After visiting Little Solsbury Hill, we continued on to Cardiff (Caerdydd), Wales (Cymru), where we stayed with some friends of ours who had recently moved back to Wales after a number years in New Zealand. We spoke about transitions, about what “home” means, and about working to transform the health care system. They graciously let us stay at their cottage in Pembrokeshire (Sir Benfro) and we drove out to Pembrokeshire Coast National Park (Parc Cenedlaethol Arfordir Penfro).
First, however, we stopped in the town of Neath (Castell-nedd), which is where my Great Grandfather, Iorworth Roberts was born. He immigrated with his family to the USA when he was about four years old. A wrong turn and we ended up at Neath Abbey (Abaty Nedd), so we got out and looked around. The abbey was established in 1129 CE, disestablished in 1539 by Henry VIII, it thence became an estate and in the 1700s was used for copper smelting. It is now a ruins.
We then proceeded to the city where we had brunch, walked around and saw the ruins of Castell Nedd (Neath Castle).
We carried on to the cottage and I took a little drive around through Broad Haven (Aber Llydan) and Little Haven (which had the most hair-raising intersection – a narrow, blind T-intersection on a hill with a manual transmission). A lot of the driving was challenging – rather than a proper two lane road, I got to calling the roads 1.5 lanes, or 1.25 lanes, sometimes one lane, and sometimes it even felt like I was driving on a 0.75 lane road! I do recommend being very cautious on these roads. There are periodically little widenings in the road and if you meet an oncoming car, one or the other of you has to back up until you can pull slightly off the road to let the other car pass. I took a little walk along the cliffs, got some groceries and headed back to the cottage. The grounds had a beautiful mural of a badger on the side of one of the buildings.
The next day I headed up to the city of St. David’s. St David (Welsh: Dewi Sant) is the patron saint of Wales and lived c. 500-589 CE. He is often portrayed with a white dove on his shoulder and founded a number of monasteries and churches.
Legend has it that St. David was born during a great storm on the coast at a site which now contains the ruins of the Chapel of St. Non, which was built on a pre-Christian site, in the centre of a circle of standing stones. A holy well is located to the east of the ruins.
The Chapel of Our Lady and St. Non was built nearby in 1934. When I was buying some chocolates in St. David’s city, in the course of the conversation I mentioned to the shopkeeper that my name is David and that I have Welsh heritage. She looked deeply into me and said, “You have to go to the Chapel of St. Non, it is a very spiritual site. You have to go there.” I was already planning to and it was a beautiful walk from the city to the coast and well worth it.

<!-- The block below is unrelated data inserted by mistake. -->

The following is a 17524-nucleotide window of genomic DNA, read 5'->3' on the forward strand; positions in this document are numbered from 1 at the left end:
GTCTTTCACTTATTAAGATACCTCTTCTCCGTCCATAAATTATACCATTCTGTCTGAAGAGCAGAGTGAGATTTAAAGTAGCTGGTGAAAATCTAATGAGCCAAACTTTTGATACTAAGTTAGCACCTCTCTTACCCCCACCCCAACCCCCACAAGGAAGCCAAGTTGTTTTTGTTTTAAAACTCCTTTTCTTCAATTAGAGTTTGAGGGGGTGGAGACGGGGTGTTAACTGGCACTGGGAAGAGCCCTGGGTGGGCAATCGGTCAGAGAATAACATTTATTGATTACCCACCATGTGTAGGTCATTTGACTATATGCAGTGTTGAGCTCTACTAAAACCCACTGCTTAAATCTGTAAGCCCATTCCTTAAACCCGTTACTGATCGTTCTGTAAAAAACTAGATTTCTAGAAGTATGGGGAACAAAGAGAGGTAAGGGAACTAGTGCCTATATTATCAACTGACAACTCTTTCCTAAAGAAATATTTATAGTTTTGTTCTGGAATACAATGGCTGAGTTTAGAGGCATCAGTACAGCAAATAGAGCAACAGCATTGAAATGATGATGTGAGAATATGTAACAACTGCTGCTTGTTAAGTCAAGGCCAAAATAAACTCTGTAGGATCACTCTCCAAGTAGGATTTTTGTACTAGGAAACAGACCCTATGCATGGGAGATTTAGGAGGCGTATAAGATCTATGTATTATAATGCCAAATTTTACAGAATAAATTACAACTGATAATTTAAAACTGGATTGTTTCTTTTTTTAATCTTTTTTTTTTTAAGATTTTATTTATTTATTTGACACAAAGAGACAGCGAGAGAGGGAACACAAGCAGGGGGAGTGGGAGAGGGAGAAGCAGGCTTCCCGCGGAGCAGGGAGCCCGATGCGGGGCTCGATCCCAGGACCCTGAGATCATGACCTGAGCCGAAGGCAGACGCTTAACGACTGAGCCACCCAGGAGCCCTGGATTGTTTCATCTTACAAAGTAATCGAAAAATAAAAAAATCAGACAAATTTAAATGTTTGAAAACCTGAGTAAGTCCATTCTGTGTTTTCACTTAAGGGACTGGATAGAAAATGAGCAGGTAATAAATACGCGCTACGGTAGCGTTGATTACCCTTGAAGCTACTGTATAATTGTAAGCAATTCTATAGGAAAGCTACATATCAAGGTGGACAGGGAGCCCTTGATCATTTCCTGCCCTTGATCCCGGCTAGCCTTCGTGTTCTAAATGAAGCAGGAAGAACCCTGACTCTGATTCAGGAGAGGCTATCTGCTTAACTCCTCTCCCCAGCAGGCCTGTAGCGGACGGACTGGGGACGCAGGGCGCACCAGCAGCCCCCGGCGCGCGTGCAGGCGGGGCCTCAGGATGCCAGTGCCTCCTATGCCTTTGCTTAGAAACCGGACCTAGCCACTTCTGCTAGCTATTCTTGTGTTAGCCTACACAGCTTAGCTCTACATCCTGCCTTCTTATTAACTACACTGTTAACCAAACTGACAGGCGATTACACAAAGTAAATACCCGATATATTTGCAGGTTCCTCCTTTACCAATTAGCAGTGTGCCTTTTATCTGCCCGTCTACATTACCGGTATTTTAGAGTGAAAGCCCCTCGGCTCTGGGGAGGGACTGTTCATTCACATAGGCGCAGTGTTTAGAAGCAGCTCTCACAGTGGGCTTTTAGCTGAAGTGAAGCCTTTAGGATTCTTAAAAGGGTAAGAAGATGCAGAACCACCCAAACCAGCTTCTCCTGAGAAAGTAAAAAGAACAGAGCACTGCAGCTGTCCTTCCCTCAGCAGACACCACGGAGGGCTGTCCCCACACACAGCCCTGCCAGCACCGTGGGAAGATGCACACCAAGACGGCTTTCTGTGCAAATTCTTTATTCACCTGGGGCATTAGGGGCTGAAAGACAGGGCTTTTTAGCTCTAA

In the 6th century CE, Dewi Sant founded a community near the place of his birth. It was sacked by Vikings a number of times over the years. Construction of St. David’s Cathedral began in 1181 and it is still a functioning cathedral.
One of the reasons I wanted to visit St. David’s is that I have been working on my family tree and genetic heritage. I found a branch of the family tree that goes back to Rhys ap Gruffydd (1132-1197), leader of the Welsh kingdom of Deheubarth. He fought a long war with the English. He was defeated and imprisoned by Henry II, eventually released and won back his land. He maintained peaceful relations with Henry II after that, but went on the offensive and captured a number of Norman castles in a war against Richard I. Rhys ap Gruffydd is buried at St. David’s Cathedral and there is an effigy of him there. My sister thinks there is some family resemblance, particularly when I pull up my hoodie!
I drove out to Whitesands Bay (Porth Mawr) and hiked along the coast to St. Davids Head (Penmaen Dewi), a finger of cliffs that divides the Irish Sea (Môr Iwerddon) to the north from the Celtic Sea (Y Môr Celtaidd) to the south. This was a beautiful walk out to a site of a series of stone circles which were possibly the foundations of Iron Age buildings. There are also Neolithic structures, such as Coetan Arthur (Arthur’s Quoit) burial chamber which dates back to 3000 BCE. (I unfortunately didn’t realize how close I was to Coetan Arthur and did not see it and had to make my way back to meet my wife for dinner, I spent a lot of time sitting in the stone circles and climbing about on the rocks above them).
We had a lovely dinner at Druidstone Hotel and had magical views of the sunset from the cliff, our last night in Wales…